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Let’s stick together says dancing May in austerity pledge

Theresa May dancing on stage 1

Dance with me: Theresa May danced on to the stage and cracked jokes


 

Theresa May today threw down a challenge to opponents of her Brexit plans by urging her party to “stick together and hold our nerve”.

Without specifically referring to her much-criticised Chequers plan, she did not rule out a “No Deal” option and instead put her faith in Britain’s innovators and public service workers to “build a better Britain” and signalled an end to austerity.

“No one wants a good deal more than me, but that does not mean a deal at any cost,” she told her annual conference in Birmingham. “People put their faith in us to deliver. I will not let them down.”

The government must honour the result of the 2016 referendum, she said, calling it the “People’s Vote” and ruling out the prospect of a second referendum.

But the UK must also maintain a good relationship with the EU.

“I am asked to rule out No Deal but that would weaken our negotiating position,” she said.

Britain isn’t afraid to leave with no deal if it has to, she said. Tariffs would be imposed. It would be difficult at first, although eventually the UK would prosper, she said.

Two choices had been offered by the EU, neither of which were acceptable.




She said Nicola Sturgeon wants to lock Scotland into the common fisheries policy. “That’s not stronger for Scotland, it is a betrayal of Scotland,” said Mrs May.

She promised that next year would see the austerity programme wound down as the issues caused by the financial crash a decade ago were resolved.

In a dig at Labour’s slogan, she said her party was not for the many, or the few, “but for everyone”.

In an attack on abusive comments on social media, she said it was deterring some from standing for office and it was targeted at all parties.

She called for “cutting through the bile” and mentioned the attacks on Jacob Rees-Mogg’s family and the  racist and mysogynistic attacks on the Labour MP Diane Abbott, saying she had suffered more abuse than when she first stood 30 years ago.

“You don’t have to believe in what Diane Abbott says, but she has the right to say it free from threats and abuse,” said the Prime Minister.

Mrs May attempted to set an upbeat, leader-friendly tone by dancing on to the  stage and cracking jokes about her coughing fit at last year’s conference.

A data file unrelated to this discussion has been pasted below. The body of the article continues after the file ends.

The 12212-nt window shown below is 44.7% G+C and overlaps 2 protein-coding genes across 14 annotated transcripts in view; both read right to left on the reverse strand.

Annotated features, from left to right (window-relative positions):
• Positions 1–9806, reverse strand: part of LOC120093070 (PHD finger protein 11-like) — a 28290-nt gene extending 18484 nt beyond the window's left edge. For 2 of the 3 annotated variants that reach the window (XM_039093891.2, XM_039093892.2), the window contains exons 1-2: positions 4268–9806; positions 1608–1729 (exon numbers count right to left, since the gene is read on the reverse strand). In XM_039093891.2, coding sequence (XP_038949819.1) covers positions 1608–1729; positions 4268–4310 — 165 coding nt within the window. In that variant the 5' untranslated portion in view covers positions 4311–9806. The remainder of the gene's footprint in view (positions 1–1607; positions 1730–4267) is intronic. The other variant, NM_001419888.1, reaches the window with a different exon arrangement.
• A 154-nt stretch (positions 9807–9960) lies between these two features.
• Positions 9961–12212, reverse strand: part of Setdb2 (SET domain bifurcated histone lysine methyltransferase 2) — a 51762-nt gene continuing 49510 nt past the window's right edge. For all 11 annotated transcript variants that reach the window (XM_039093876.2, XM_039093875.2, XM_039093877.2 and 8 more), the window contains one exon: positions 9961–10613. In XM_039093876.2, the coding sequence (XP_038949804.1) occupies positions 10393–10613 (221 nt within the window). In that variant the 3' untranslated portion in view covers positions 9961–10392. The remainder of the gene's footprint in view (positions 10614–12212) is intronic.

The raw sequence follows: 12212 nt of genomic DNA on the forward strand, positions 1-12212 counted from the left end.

Outlining the theme of opportunity, she referred to top Tory achievers, saying someone who had been in care could become a member of the Cabinet, a grandchild of the Windrush generation could become mayor of London and, referring to Scottish Conservative leader Ruth Davidson, she said: “If you are pregnant with your first child and engaged to your girlfriend you can be the next First Minister of Scotland.”

Mrs May confirmed well-trailed plan to freeze fuel duty to help struggling families.

Dr Adam Marshall, director general of the British Chambers of Commerce, said“Business communities across the country have been dismayed by the tone of politics in recent months, and the sidelining of their very real concerns.

“They will be reassured by the Prime Minister’s firm pledge to back business. However, warm words are not enough, and businesses expect concrete measures in the Budget and beyond to fix the fundamentals here at home, and underpin future competitiveness, productivity, and prosperity.”

On Brexit, he said: “Firms will judge the Government on the clarity they provide on the real-world questions around Brexit, and whether the UK will avoid a messy and disorderly exit from the EU.

“Firms will be relieved that the Prime Minister views no deal as a bad outcome – but clarity and precision is required urgently if businesses and our communities are to thrive in the months and years to come.”

Commenting on Mrs May’s claim that austerity is over, Scottish Labour leader Richard Leonard said: “No one will believe Theresa May’s claims on austerity when we see overstretched public services, children in poverty and rough sleeping on the rise.

“Austerity is a political choice from the Tories to shrink the role of the welfare state in the United Kingdom. It is a failed attempt to balance the books on the back of the poor, and a choice driven purely by Tory ideology.

“The only way to end austerity is with a Labour government that works for the many, not the few, making the richest pay their fair share to deliver investment in a fairer country.

“That is how we rebuild Britain and rebuild Scotland – not with hollow promises from a discredited Prime Minister.”

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